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EXCLUSIVE: MTA's Incredible Effort To Reopen Brooklyn-Battery Tunnel

NEW YORK (CBSNewYork) – The Brooklyn-Battery Tunnel -- also known as the Hugh Carey -- is finally open, at least partially.

The tunnel was completely flooded during Superstorm Sandy. CBS 2's Elise Finch was there the night it flooded, and on Wednesday got an exclusive look inside at the ongoing repair work.

Half of the tunnel is open for business. The Metropolitan Transportation Authority is calling it a major accomplishment after nearly 80 million gallons of Sandy's flood waters rushed down the streets of Manhattan and filled all four lanes of the twin tubes, something that shocked even the tunnel's general manager.

"We never had water in this tunnel, ever. The only water we had was from cars, snow. We never had a leak, we don't have leaks. This tunnel is built under bedrock," Marc Mende told CBS 2's Finch.

CBS 2 was the only station broadcasting live when Sandy's floodwaters overwhelmed the tunnel's pumping system. Now that the water has been pumped out, we're the only station that got a look inside the still-closed west tunnel, where crews were still working around the clock Wednesday.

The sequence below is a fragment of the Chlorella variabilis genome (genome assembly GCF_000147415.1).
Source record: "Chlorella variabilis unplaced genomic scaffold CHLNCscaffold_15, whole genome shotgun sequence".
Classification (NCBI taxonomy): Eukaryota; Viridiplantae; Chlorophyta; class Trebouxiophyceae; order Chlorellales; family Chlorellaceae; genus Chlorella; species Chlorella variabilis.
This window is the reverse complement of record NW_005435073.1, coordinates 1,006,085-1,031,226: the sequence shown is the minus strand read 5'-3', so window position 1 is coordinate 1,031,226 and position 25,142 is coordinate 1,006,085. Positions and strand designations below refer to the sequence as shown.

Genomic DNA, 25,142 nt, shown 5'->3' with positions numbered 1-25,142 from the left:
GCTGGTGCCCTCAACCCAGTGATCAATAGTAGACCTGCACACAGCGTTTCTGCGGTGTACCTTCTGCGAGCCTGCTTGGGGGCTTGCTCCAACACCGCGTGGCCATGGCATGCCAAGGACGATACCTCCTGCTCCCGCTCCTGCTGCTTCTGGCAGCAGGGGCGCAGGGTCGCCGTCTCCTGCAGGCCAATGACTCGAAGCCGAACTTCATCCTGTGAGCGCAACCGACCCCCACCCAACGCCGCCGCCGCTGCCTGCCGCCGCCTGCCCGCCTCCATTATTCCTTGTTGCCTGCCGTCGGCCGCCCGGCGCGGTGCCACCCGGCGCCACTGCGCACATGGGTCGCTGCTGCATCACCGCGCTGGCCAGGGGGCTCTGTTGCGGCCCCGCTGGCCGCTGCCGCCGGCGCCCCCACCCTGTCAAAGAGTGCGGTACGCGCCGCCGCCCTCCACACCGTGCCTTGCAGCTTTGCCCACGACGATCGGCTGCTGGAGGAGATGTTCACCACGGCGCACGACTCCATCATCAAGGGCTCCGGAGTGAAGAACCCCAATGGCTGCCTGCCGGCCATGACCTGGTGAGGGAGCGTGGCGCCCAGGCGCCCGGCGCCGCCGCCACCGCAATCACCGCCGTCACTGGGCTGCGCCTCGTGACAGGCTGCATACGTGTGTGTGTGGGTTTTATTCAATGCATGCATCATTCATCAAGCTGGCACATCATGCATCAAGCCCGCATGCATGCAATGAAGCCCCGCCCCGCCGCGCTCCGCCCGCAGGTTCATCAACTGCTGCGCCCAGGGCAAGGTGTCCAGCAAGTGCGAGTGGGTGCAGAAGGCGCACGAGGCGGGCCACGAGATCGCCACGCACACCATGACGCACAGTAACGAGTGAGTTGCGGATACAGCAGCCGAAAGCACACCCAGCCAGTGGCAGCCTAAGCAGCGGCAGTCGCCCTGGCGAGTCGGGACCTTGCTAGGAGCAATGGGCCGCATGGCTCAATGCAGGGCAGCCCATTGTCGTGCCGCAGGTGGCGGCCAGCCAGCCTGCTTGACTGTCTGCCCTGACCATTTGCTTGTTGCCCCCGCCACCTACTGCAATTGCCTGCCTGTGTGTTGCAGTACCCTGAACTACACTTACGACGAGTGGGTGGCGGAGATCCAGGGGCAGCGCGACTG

The ventilation system had to be fixed first.

"We provide fresh air from the bottom portion of the tunnel through these fresh air flews and is exhausted through the ceiling. The mid-river portion, 6,000 feet of ventilation was affected by the water," MTA Bridges and Tunnels facility engineer Romolo DeSantis said.

Next up, fixing the cameras.

"We have approximately 30 cameras in each tube. Their purpose is for disabled vehicles and just life safety systems. They were totally submerged in water, so not only do we have to replace the cameras, but also the power to those as well," Director of Maintenance Charles Passarella said.

Nearly 900 lights were still being removed, cleaned, rewired, tested and replaced on Wednesday.

More than two weeks have passed since water cascaded into the tunnel. The damage was so extensive repair work could last another two weeks, officials said.

"I would say we're maybe half through right now," Mende said.

"I mean, if you had seen the damage from day one you might have thought a month, two months but two weeks? That's fast for the damage that was in there," MTA maintenance worker Robert Haibi said.

Some of the employees lost homes to Hurricane Sandy, but said they'll continue to work non-stop until the tunnel is fully repaired.

Officials wouldn't even venture a guess as to what the final repair costs will be.

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